2.    Reflect on Your Relationship with Yourself:

When you start to become aware of your needs, it can lead to some difficult feelings and realisations. For example, you might start to feel things such as guilt when you choose to take a yoga class, or you might feel sadness at how much you have ignored your needs in the past. In these instances, it can be helpful to look at what is behind the feeling. Low self-esteem and self love can often be low in HSPs due to experiences of not being accepted by others. When we become more connected to ourselves, we can start to see what beliefs at the core of us might be driving our self-care neglect. For example, we might have the faulty belief that we are not as worthy of love and care as others are. In this case, taking time for self-reflection can be an important part of building a more compassionate relationship with yourself and to start challenging those held beliefs. As with many of these tools, you may benefit from receiving the support from a professional as you use them, as some of them can raise difficult emotions. Trust yourself to know when you need to reach out and give yourself permission to do so as the need arises.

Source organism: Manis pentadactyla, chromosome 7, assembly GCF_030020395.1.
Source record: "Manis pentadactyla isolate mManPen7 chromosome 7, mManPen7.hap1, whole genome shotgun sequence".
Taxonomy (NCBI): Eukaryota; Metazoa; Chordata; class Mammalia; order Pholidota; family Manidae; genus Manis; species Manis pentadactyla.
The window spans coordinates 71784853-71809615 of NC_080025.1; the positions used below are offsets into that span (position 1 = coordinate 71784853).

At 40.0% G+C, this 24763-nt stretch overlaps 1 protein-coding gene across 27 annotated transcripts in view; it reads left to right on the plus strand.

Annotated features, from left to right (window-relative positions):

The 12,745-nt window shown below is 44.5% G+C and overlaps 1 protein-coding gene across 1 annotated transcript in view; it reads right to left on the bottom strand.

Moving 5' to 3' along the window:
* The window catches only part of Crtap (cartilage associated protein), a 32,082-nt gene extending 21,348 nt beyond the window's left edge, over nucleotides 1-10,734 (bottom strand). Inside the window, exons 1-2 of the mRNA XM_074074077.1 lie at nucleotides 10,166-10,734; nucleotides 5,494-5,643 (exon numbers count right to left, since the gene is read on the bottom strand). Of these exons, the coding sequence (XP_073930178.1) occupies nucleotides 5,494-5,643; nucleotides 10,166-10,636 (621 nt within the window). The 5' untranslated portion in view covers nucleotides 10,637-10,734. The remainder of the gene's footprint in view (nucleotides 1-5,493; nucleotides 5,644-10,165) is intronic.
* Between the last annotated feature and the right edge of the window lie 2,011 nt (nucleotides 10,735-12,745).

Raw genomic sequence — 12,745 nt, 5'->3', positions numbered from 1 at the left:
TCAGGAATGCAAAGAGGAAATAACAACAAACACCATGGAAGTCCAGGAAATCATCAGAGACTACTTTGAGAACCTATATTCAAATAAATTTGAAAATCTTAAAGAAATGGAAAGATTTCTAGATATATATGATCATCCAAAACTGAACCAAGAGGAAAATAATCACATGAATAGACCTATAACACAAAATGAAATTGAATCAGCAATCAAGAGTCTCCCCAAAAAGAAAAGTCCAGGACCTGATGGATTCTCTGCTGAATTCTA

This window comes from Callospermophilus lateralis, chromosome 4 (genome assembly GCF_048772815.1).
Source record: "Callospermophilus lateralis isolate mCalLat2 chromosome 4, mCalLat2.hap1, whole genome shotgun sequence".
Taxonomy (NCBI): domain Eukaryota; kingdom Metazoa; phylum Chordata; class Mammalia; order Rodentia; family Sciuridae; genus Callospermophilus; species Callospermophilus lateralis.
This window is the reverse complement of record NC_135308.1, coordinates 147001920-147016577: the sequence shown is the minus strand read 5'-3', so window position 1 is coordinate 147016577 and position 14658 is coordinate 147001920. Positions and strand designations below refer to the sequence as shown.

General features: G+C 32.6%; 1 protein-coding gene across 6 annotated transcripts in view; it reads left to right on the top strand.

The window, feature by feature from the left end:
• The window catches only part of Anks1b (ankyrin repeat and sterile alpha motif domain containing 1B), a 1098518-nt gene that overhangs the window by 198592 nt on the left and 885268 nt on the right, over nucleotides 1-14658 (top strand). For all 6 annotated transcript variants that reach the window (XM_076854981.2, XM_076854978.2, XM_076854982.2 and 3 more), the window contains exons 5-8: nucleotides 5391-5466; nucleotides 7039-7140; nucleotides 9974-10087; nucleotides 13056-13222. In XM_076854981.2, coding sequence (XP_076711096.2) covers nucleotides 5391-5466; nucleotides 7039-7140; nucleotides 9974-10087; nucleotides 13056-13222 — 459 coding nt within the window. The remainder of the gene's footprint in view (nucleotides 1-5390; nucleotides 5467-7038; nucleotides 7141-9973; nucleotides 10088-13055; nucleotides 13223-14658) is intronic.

3.    Cultivate Compassion for Yourself: 

Similarly, when we start to reflect we can often realise that we aren’t very kind to ourselves at all. One of the shadow sides of being a Highly Sensitive Person is that the inner critic is often very loud and we can struggle to accept ourselves as we fall short of this critic's unrealistically high expectations. The good news is, that with our heightened sense of empathy, we can practice turning those feelings towards ourselves. This can feel hard to begin with as we more well practised at critique! However, regularly practicing self-compassion can help build the muscle of self love, care and empathy. as well as developing the habit of treating yourself with kindness and understanding - even and especially when you make a mistake! In turn, this may contribute towards you acknowledging that your needs are just as valid and deserving of attention.